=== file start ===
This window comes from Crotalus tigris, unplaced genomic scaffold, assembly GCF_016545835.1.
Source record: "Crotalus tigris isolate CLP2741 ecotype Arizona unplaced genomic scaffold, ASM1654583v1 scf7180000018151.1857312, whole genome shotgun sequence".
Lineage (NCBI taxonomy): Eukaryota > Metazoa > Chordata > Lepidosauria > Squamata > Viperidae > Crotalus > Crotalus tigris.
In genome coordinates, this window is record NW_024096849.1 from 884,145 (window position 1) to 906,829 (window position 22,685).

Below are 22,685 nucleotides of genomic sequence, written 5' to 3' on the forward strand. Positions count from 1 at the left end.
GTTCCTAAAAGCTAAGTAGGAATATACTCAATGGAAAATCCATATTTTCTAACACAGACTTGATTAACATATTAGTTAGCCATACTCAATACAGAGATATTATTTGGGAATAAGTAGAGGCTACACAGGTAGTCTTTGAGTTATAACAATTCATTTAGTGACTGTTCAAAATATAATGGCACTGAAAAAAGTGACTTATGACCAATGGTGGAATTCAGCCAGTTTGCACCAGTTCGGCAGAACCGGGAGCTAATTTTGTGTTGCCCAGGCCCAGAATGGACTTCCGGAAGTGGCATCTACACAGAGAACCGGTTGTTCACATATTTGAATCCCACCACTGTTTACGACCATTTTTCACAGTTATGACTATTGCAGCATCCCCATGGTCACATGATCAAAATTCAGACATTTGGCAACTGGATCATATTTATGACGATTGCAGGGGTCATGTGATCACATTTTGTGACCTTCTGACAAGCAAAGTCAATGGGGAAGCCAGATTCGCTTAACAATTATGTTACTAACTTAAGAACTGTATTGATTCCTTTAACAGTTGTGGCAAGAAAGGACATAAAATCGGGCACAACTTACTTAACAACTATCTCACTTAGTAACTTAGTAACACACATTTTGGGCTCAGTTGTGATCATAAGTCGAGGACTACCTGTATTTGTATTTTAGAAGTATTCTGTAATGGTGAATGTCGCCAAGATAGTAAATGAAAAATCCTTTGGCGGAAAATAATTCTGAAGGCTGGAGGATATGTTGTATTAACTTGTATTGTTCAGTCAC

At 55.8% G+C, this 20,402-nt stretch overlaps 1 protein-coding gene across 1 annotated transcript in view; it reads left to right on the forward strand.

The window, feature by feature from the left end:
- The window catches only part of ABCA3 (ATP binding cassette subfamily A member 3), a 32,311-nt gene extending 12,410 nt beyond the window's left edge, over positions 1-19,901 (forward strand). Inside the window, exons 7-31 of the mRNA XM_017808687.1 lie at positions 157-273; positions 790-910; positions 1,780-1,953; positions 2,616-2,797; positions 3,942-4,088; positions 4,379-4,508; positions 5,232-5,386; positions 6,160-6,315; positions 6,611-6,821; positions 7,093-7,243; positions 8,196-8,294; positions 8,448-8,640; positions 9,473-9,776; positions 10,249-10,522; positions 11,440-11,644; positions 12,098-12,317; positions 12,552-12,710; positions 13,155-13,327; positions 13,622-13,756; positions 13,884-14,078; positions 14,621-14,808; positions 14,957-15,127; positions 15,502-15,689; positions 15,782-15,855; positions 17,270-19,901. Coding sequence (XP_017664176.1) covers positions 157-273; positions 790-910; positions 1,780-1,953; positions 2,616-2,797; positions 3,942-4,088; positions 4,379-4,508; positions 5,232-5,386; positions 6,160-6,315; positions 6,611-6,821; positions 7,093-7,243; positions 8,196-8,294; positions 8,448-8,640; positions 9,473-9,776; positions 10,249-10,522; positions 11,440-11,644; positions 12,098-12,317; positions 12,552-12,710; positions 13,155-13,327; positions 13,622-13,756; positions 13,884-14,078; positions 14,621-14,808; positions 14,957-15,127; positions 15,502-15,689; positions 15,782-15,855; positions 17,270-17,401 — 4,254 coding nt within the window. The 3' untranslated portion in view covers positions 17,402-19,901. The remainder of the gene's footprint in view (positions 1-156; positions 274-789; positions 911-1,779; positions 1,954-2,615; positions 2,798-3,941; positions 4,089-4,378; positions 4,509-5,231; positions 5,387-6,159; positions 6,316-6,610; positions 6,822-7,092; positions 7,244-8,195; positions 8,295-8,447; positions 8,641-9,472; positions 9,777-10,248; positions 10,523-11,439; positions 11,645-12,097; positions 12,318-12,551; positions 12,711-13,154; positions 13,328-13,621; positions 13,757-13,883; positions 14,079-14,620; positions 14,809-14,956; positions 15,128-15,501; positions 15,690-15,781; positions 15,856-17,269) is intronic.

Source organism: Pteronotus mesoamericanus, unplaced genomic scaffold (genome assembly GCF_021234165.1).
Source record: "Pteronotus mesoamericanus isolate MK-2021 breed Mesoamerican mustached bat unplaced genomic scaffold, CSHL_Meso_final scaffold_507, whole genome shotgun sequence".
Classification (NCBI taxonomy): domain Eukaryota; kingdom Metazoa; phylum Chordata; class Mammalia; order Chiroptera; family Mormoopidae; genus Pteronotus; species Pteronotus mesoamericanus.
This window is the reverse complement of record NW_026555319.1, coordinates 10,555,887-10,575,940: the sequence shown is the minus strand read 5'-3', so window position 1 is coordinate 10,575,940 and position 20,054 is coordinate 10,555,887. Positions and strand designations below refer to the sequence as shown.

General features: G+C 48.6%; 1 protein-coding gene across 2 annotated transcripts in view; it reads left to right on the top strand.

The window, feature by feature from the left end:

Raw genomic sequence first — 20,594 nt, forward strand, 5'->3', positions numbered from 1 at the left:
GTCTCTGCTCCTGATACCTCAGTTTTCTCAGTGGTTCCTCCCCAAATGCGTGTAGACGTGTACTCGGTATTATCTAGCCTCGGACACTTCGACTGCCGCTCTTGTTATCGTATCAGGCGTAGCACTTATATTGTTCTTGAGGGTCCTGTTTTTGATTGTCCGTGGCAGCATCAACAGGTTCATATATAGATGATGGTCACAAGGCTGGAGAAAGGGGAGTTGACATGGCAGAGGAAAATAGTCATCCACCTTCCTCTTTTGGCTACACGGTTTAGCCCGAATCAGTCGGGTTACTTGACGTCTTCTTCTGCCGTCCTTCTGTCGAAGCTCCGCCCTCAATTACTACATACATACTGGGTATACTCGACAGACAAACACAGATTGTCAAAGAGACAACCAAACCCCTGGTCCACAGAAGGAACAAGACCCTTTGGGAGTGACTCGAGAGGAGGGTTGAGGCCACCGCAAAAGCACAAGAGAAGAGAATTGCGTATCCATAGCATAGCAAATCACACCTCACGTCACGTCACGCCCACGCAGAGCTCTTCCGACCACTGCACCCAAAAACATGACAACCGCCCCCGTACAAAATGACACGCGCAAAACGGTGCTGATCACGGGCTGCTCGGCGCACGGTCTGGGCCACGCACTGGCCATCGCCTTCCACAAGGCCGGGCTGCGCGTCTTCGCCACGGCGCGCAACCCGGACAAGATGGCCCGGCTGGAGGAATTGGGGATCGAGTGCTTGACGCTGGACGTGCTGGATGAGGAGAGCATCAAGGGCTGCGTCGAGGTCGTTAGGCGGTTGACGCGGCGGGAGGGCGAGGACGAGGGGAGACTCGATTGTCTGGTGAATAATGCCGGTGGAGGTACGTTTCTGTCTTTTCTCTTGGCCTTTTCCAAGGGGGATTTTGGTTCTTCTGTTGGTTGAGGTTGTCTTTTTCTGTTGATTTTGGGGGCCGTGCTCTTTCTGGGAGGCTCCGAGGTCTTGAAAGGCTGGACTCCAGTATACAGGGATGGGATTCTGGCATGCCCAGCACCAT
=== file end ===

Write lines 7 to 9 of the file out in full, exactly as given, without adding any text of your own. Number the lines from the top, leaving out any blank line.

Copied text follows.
At 55.8% G+C, this 20,402-nt stretch overlaps 1 protein-coding gene across 1 annotated transcript in view; it reads left to right on the forward strand.

The window, feature by feature from the left end:
- The window catches only part of ABCA3 (ATP binding cassette subfamily A member 3), a 32,311-nt gene extending 12,410 nt beyond the window's left edge, over positions 1-19,901 (forward strand). Inside the window, exons 7-31 of the mRNA XM_017808687.1 lie at positions 157-273; positions 790-910; positions 1,780-1,953; positions 2,616-2,797; positions 3,942-4,088; positions 4,379-4,508; positions 5,232-5,386; positions 6,160-6,315; positions 6,611-6,821; positions 7,093-7,243; positions 8,196-8,294; positions 8,448-8,640; positions 9,473-9,776; positions 10,249-10,522; positions 11,440-11,644; positions 12,098-12,317; positions 12,552-12,710; positions 13,155-13,327; positions 13,622-13,756; positions 13,884-14,078; positions 14,621-14,808; positions 14,957-15,127; positions 15,502-15,689; positions 15,782-15,855; positions 17,270-19,901. Coding sequence (XP_017664176.1) covers positions 157-273; positions 790-910; positions 1,780-1,953; positions 2,616-2,797; positions 3,942-4,088; positions 4,379-4,508; positions 5,232-5,386; positions 6,160-6,315; positions 6,611-6,821; positions 7,093-7,243; positions 8,196-8,294; positions 8,448-8,640; positions 9,473-9,776; positions 10,249-10,522; positions 11,440-11,644; positions 12,098-12,317; positions 12,552-12,710; positions 13,155-13,327; positions 13,622-13,756; positions 13,884-14,078; positions 14,621-14,808; positions 14,957-15,127; positions 15,502-15,689; positions 15,782-15,855; positions 17,270-17,401 — 4,254 coding nt within the window. The 3' untranslated portion in view covers positions 17,402-19,901. The remainder of the gene's footprint in view (positions 1-156; positions 274-789; positions 911-1,779; positions 1,954-2,615; positions 2,798-3,941; positions 4,089-4,378; positions 4,509-5,231; positions 5,387-6,159; positions 6,316-6,610; positions 6,822-7,092; positions 7,244-8,195; positions 8,295-8,447; positions 8,641-9,472; positions 9,777-10,248; positions 10,523-11,439; positions 11,645-12,097; positions 12,318-12,551; positions 12,711-13,154; positions 13,328-13,621; positions 13,757-13,883; positions 14,079-14,620; positions 14,809-14,956; positions 15,128-15,501; positions 15,690-15,781; positions 15,856-17,269) is intronic.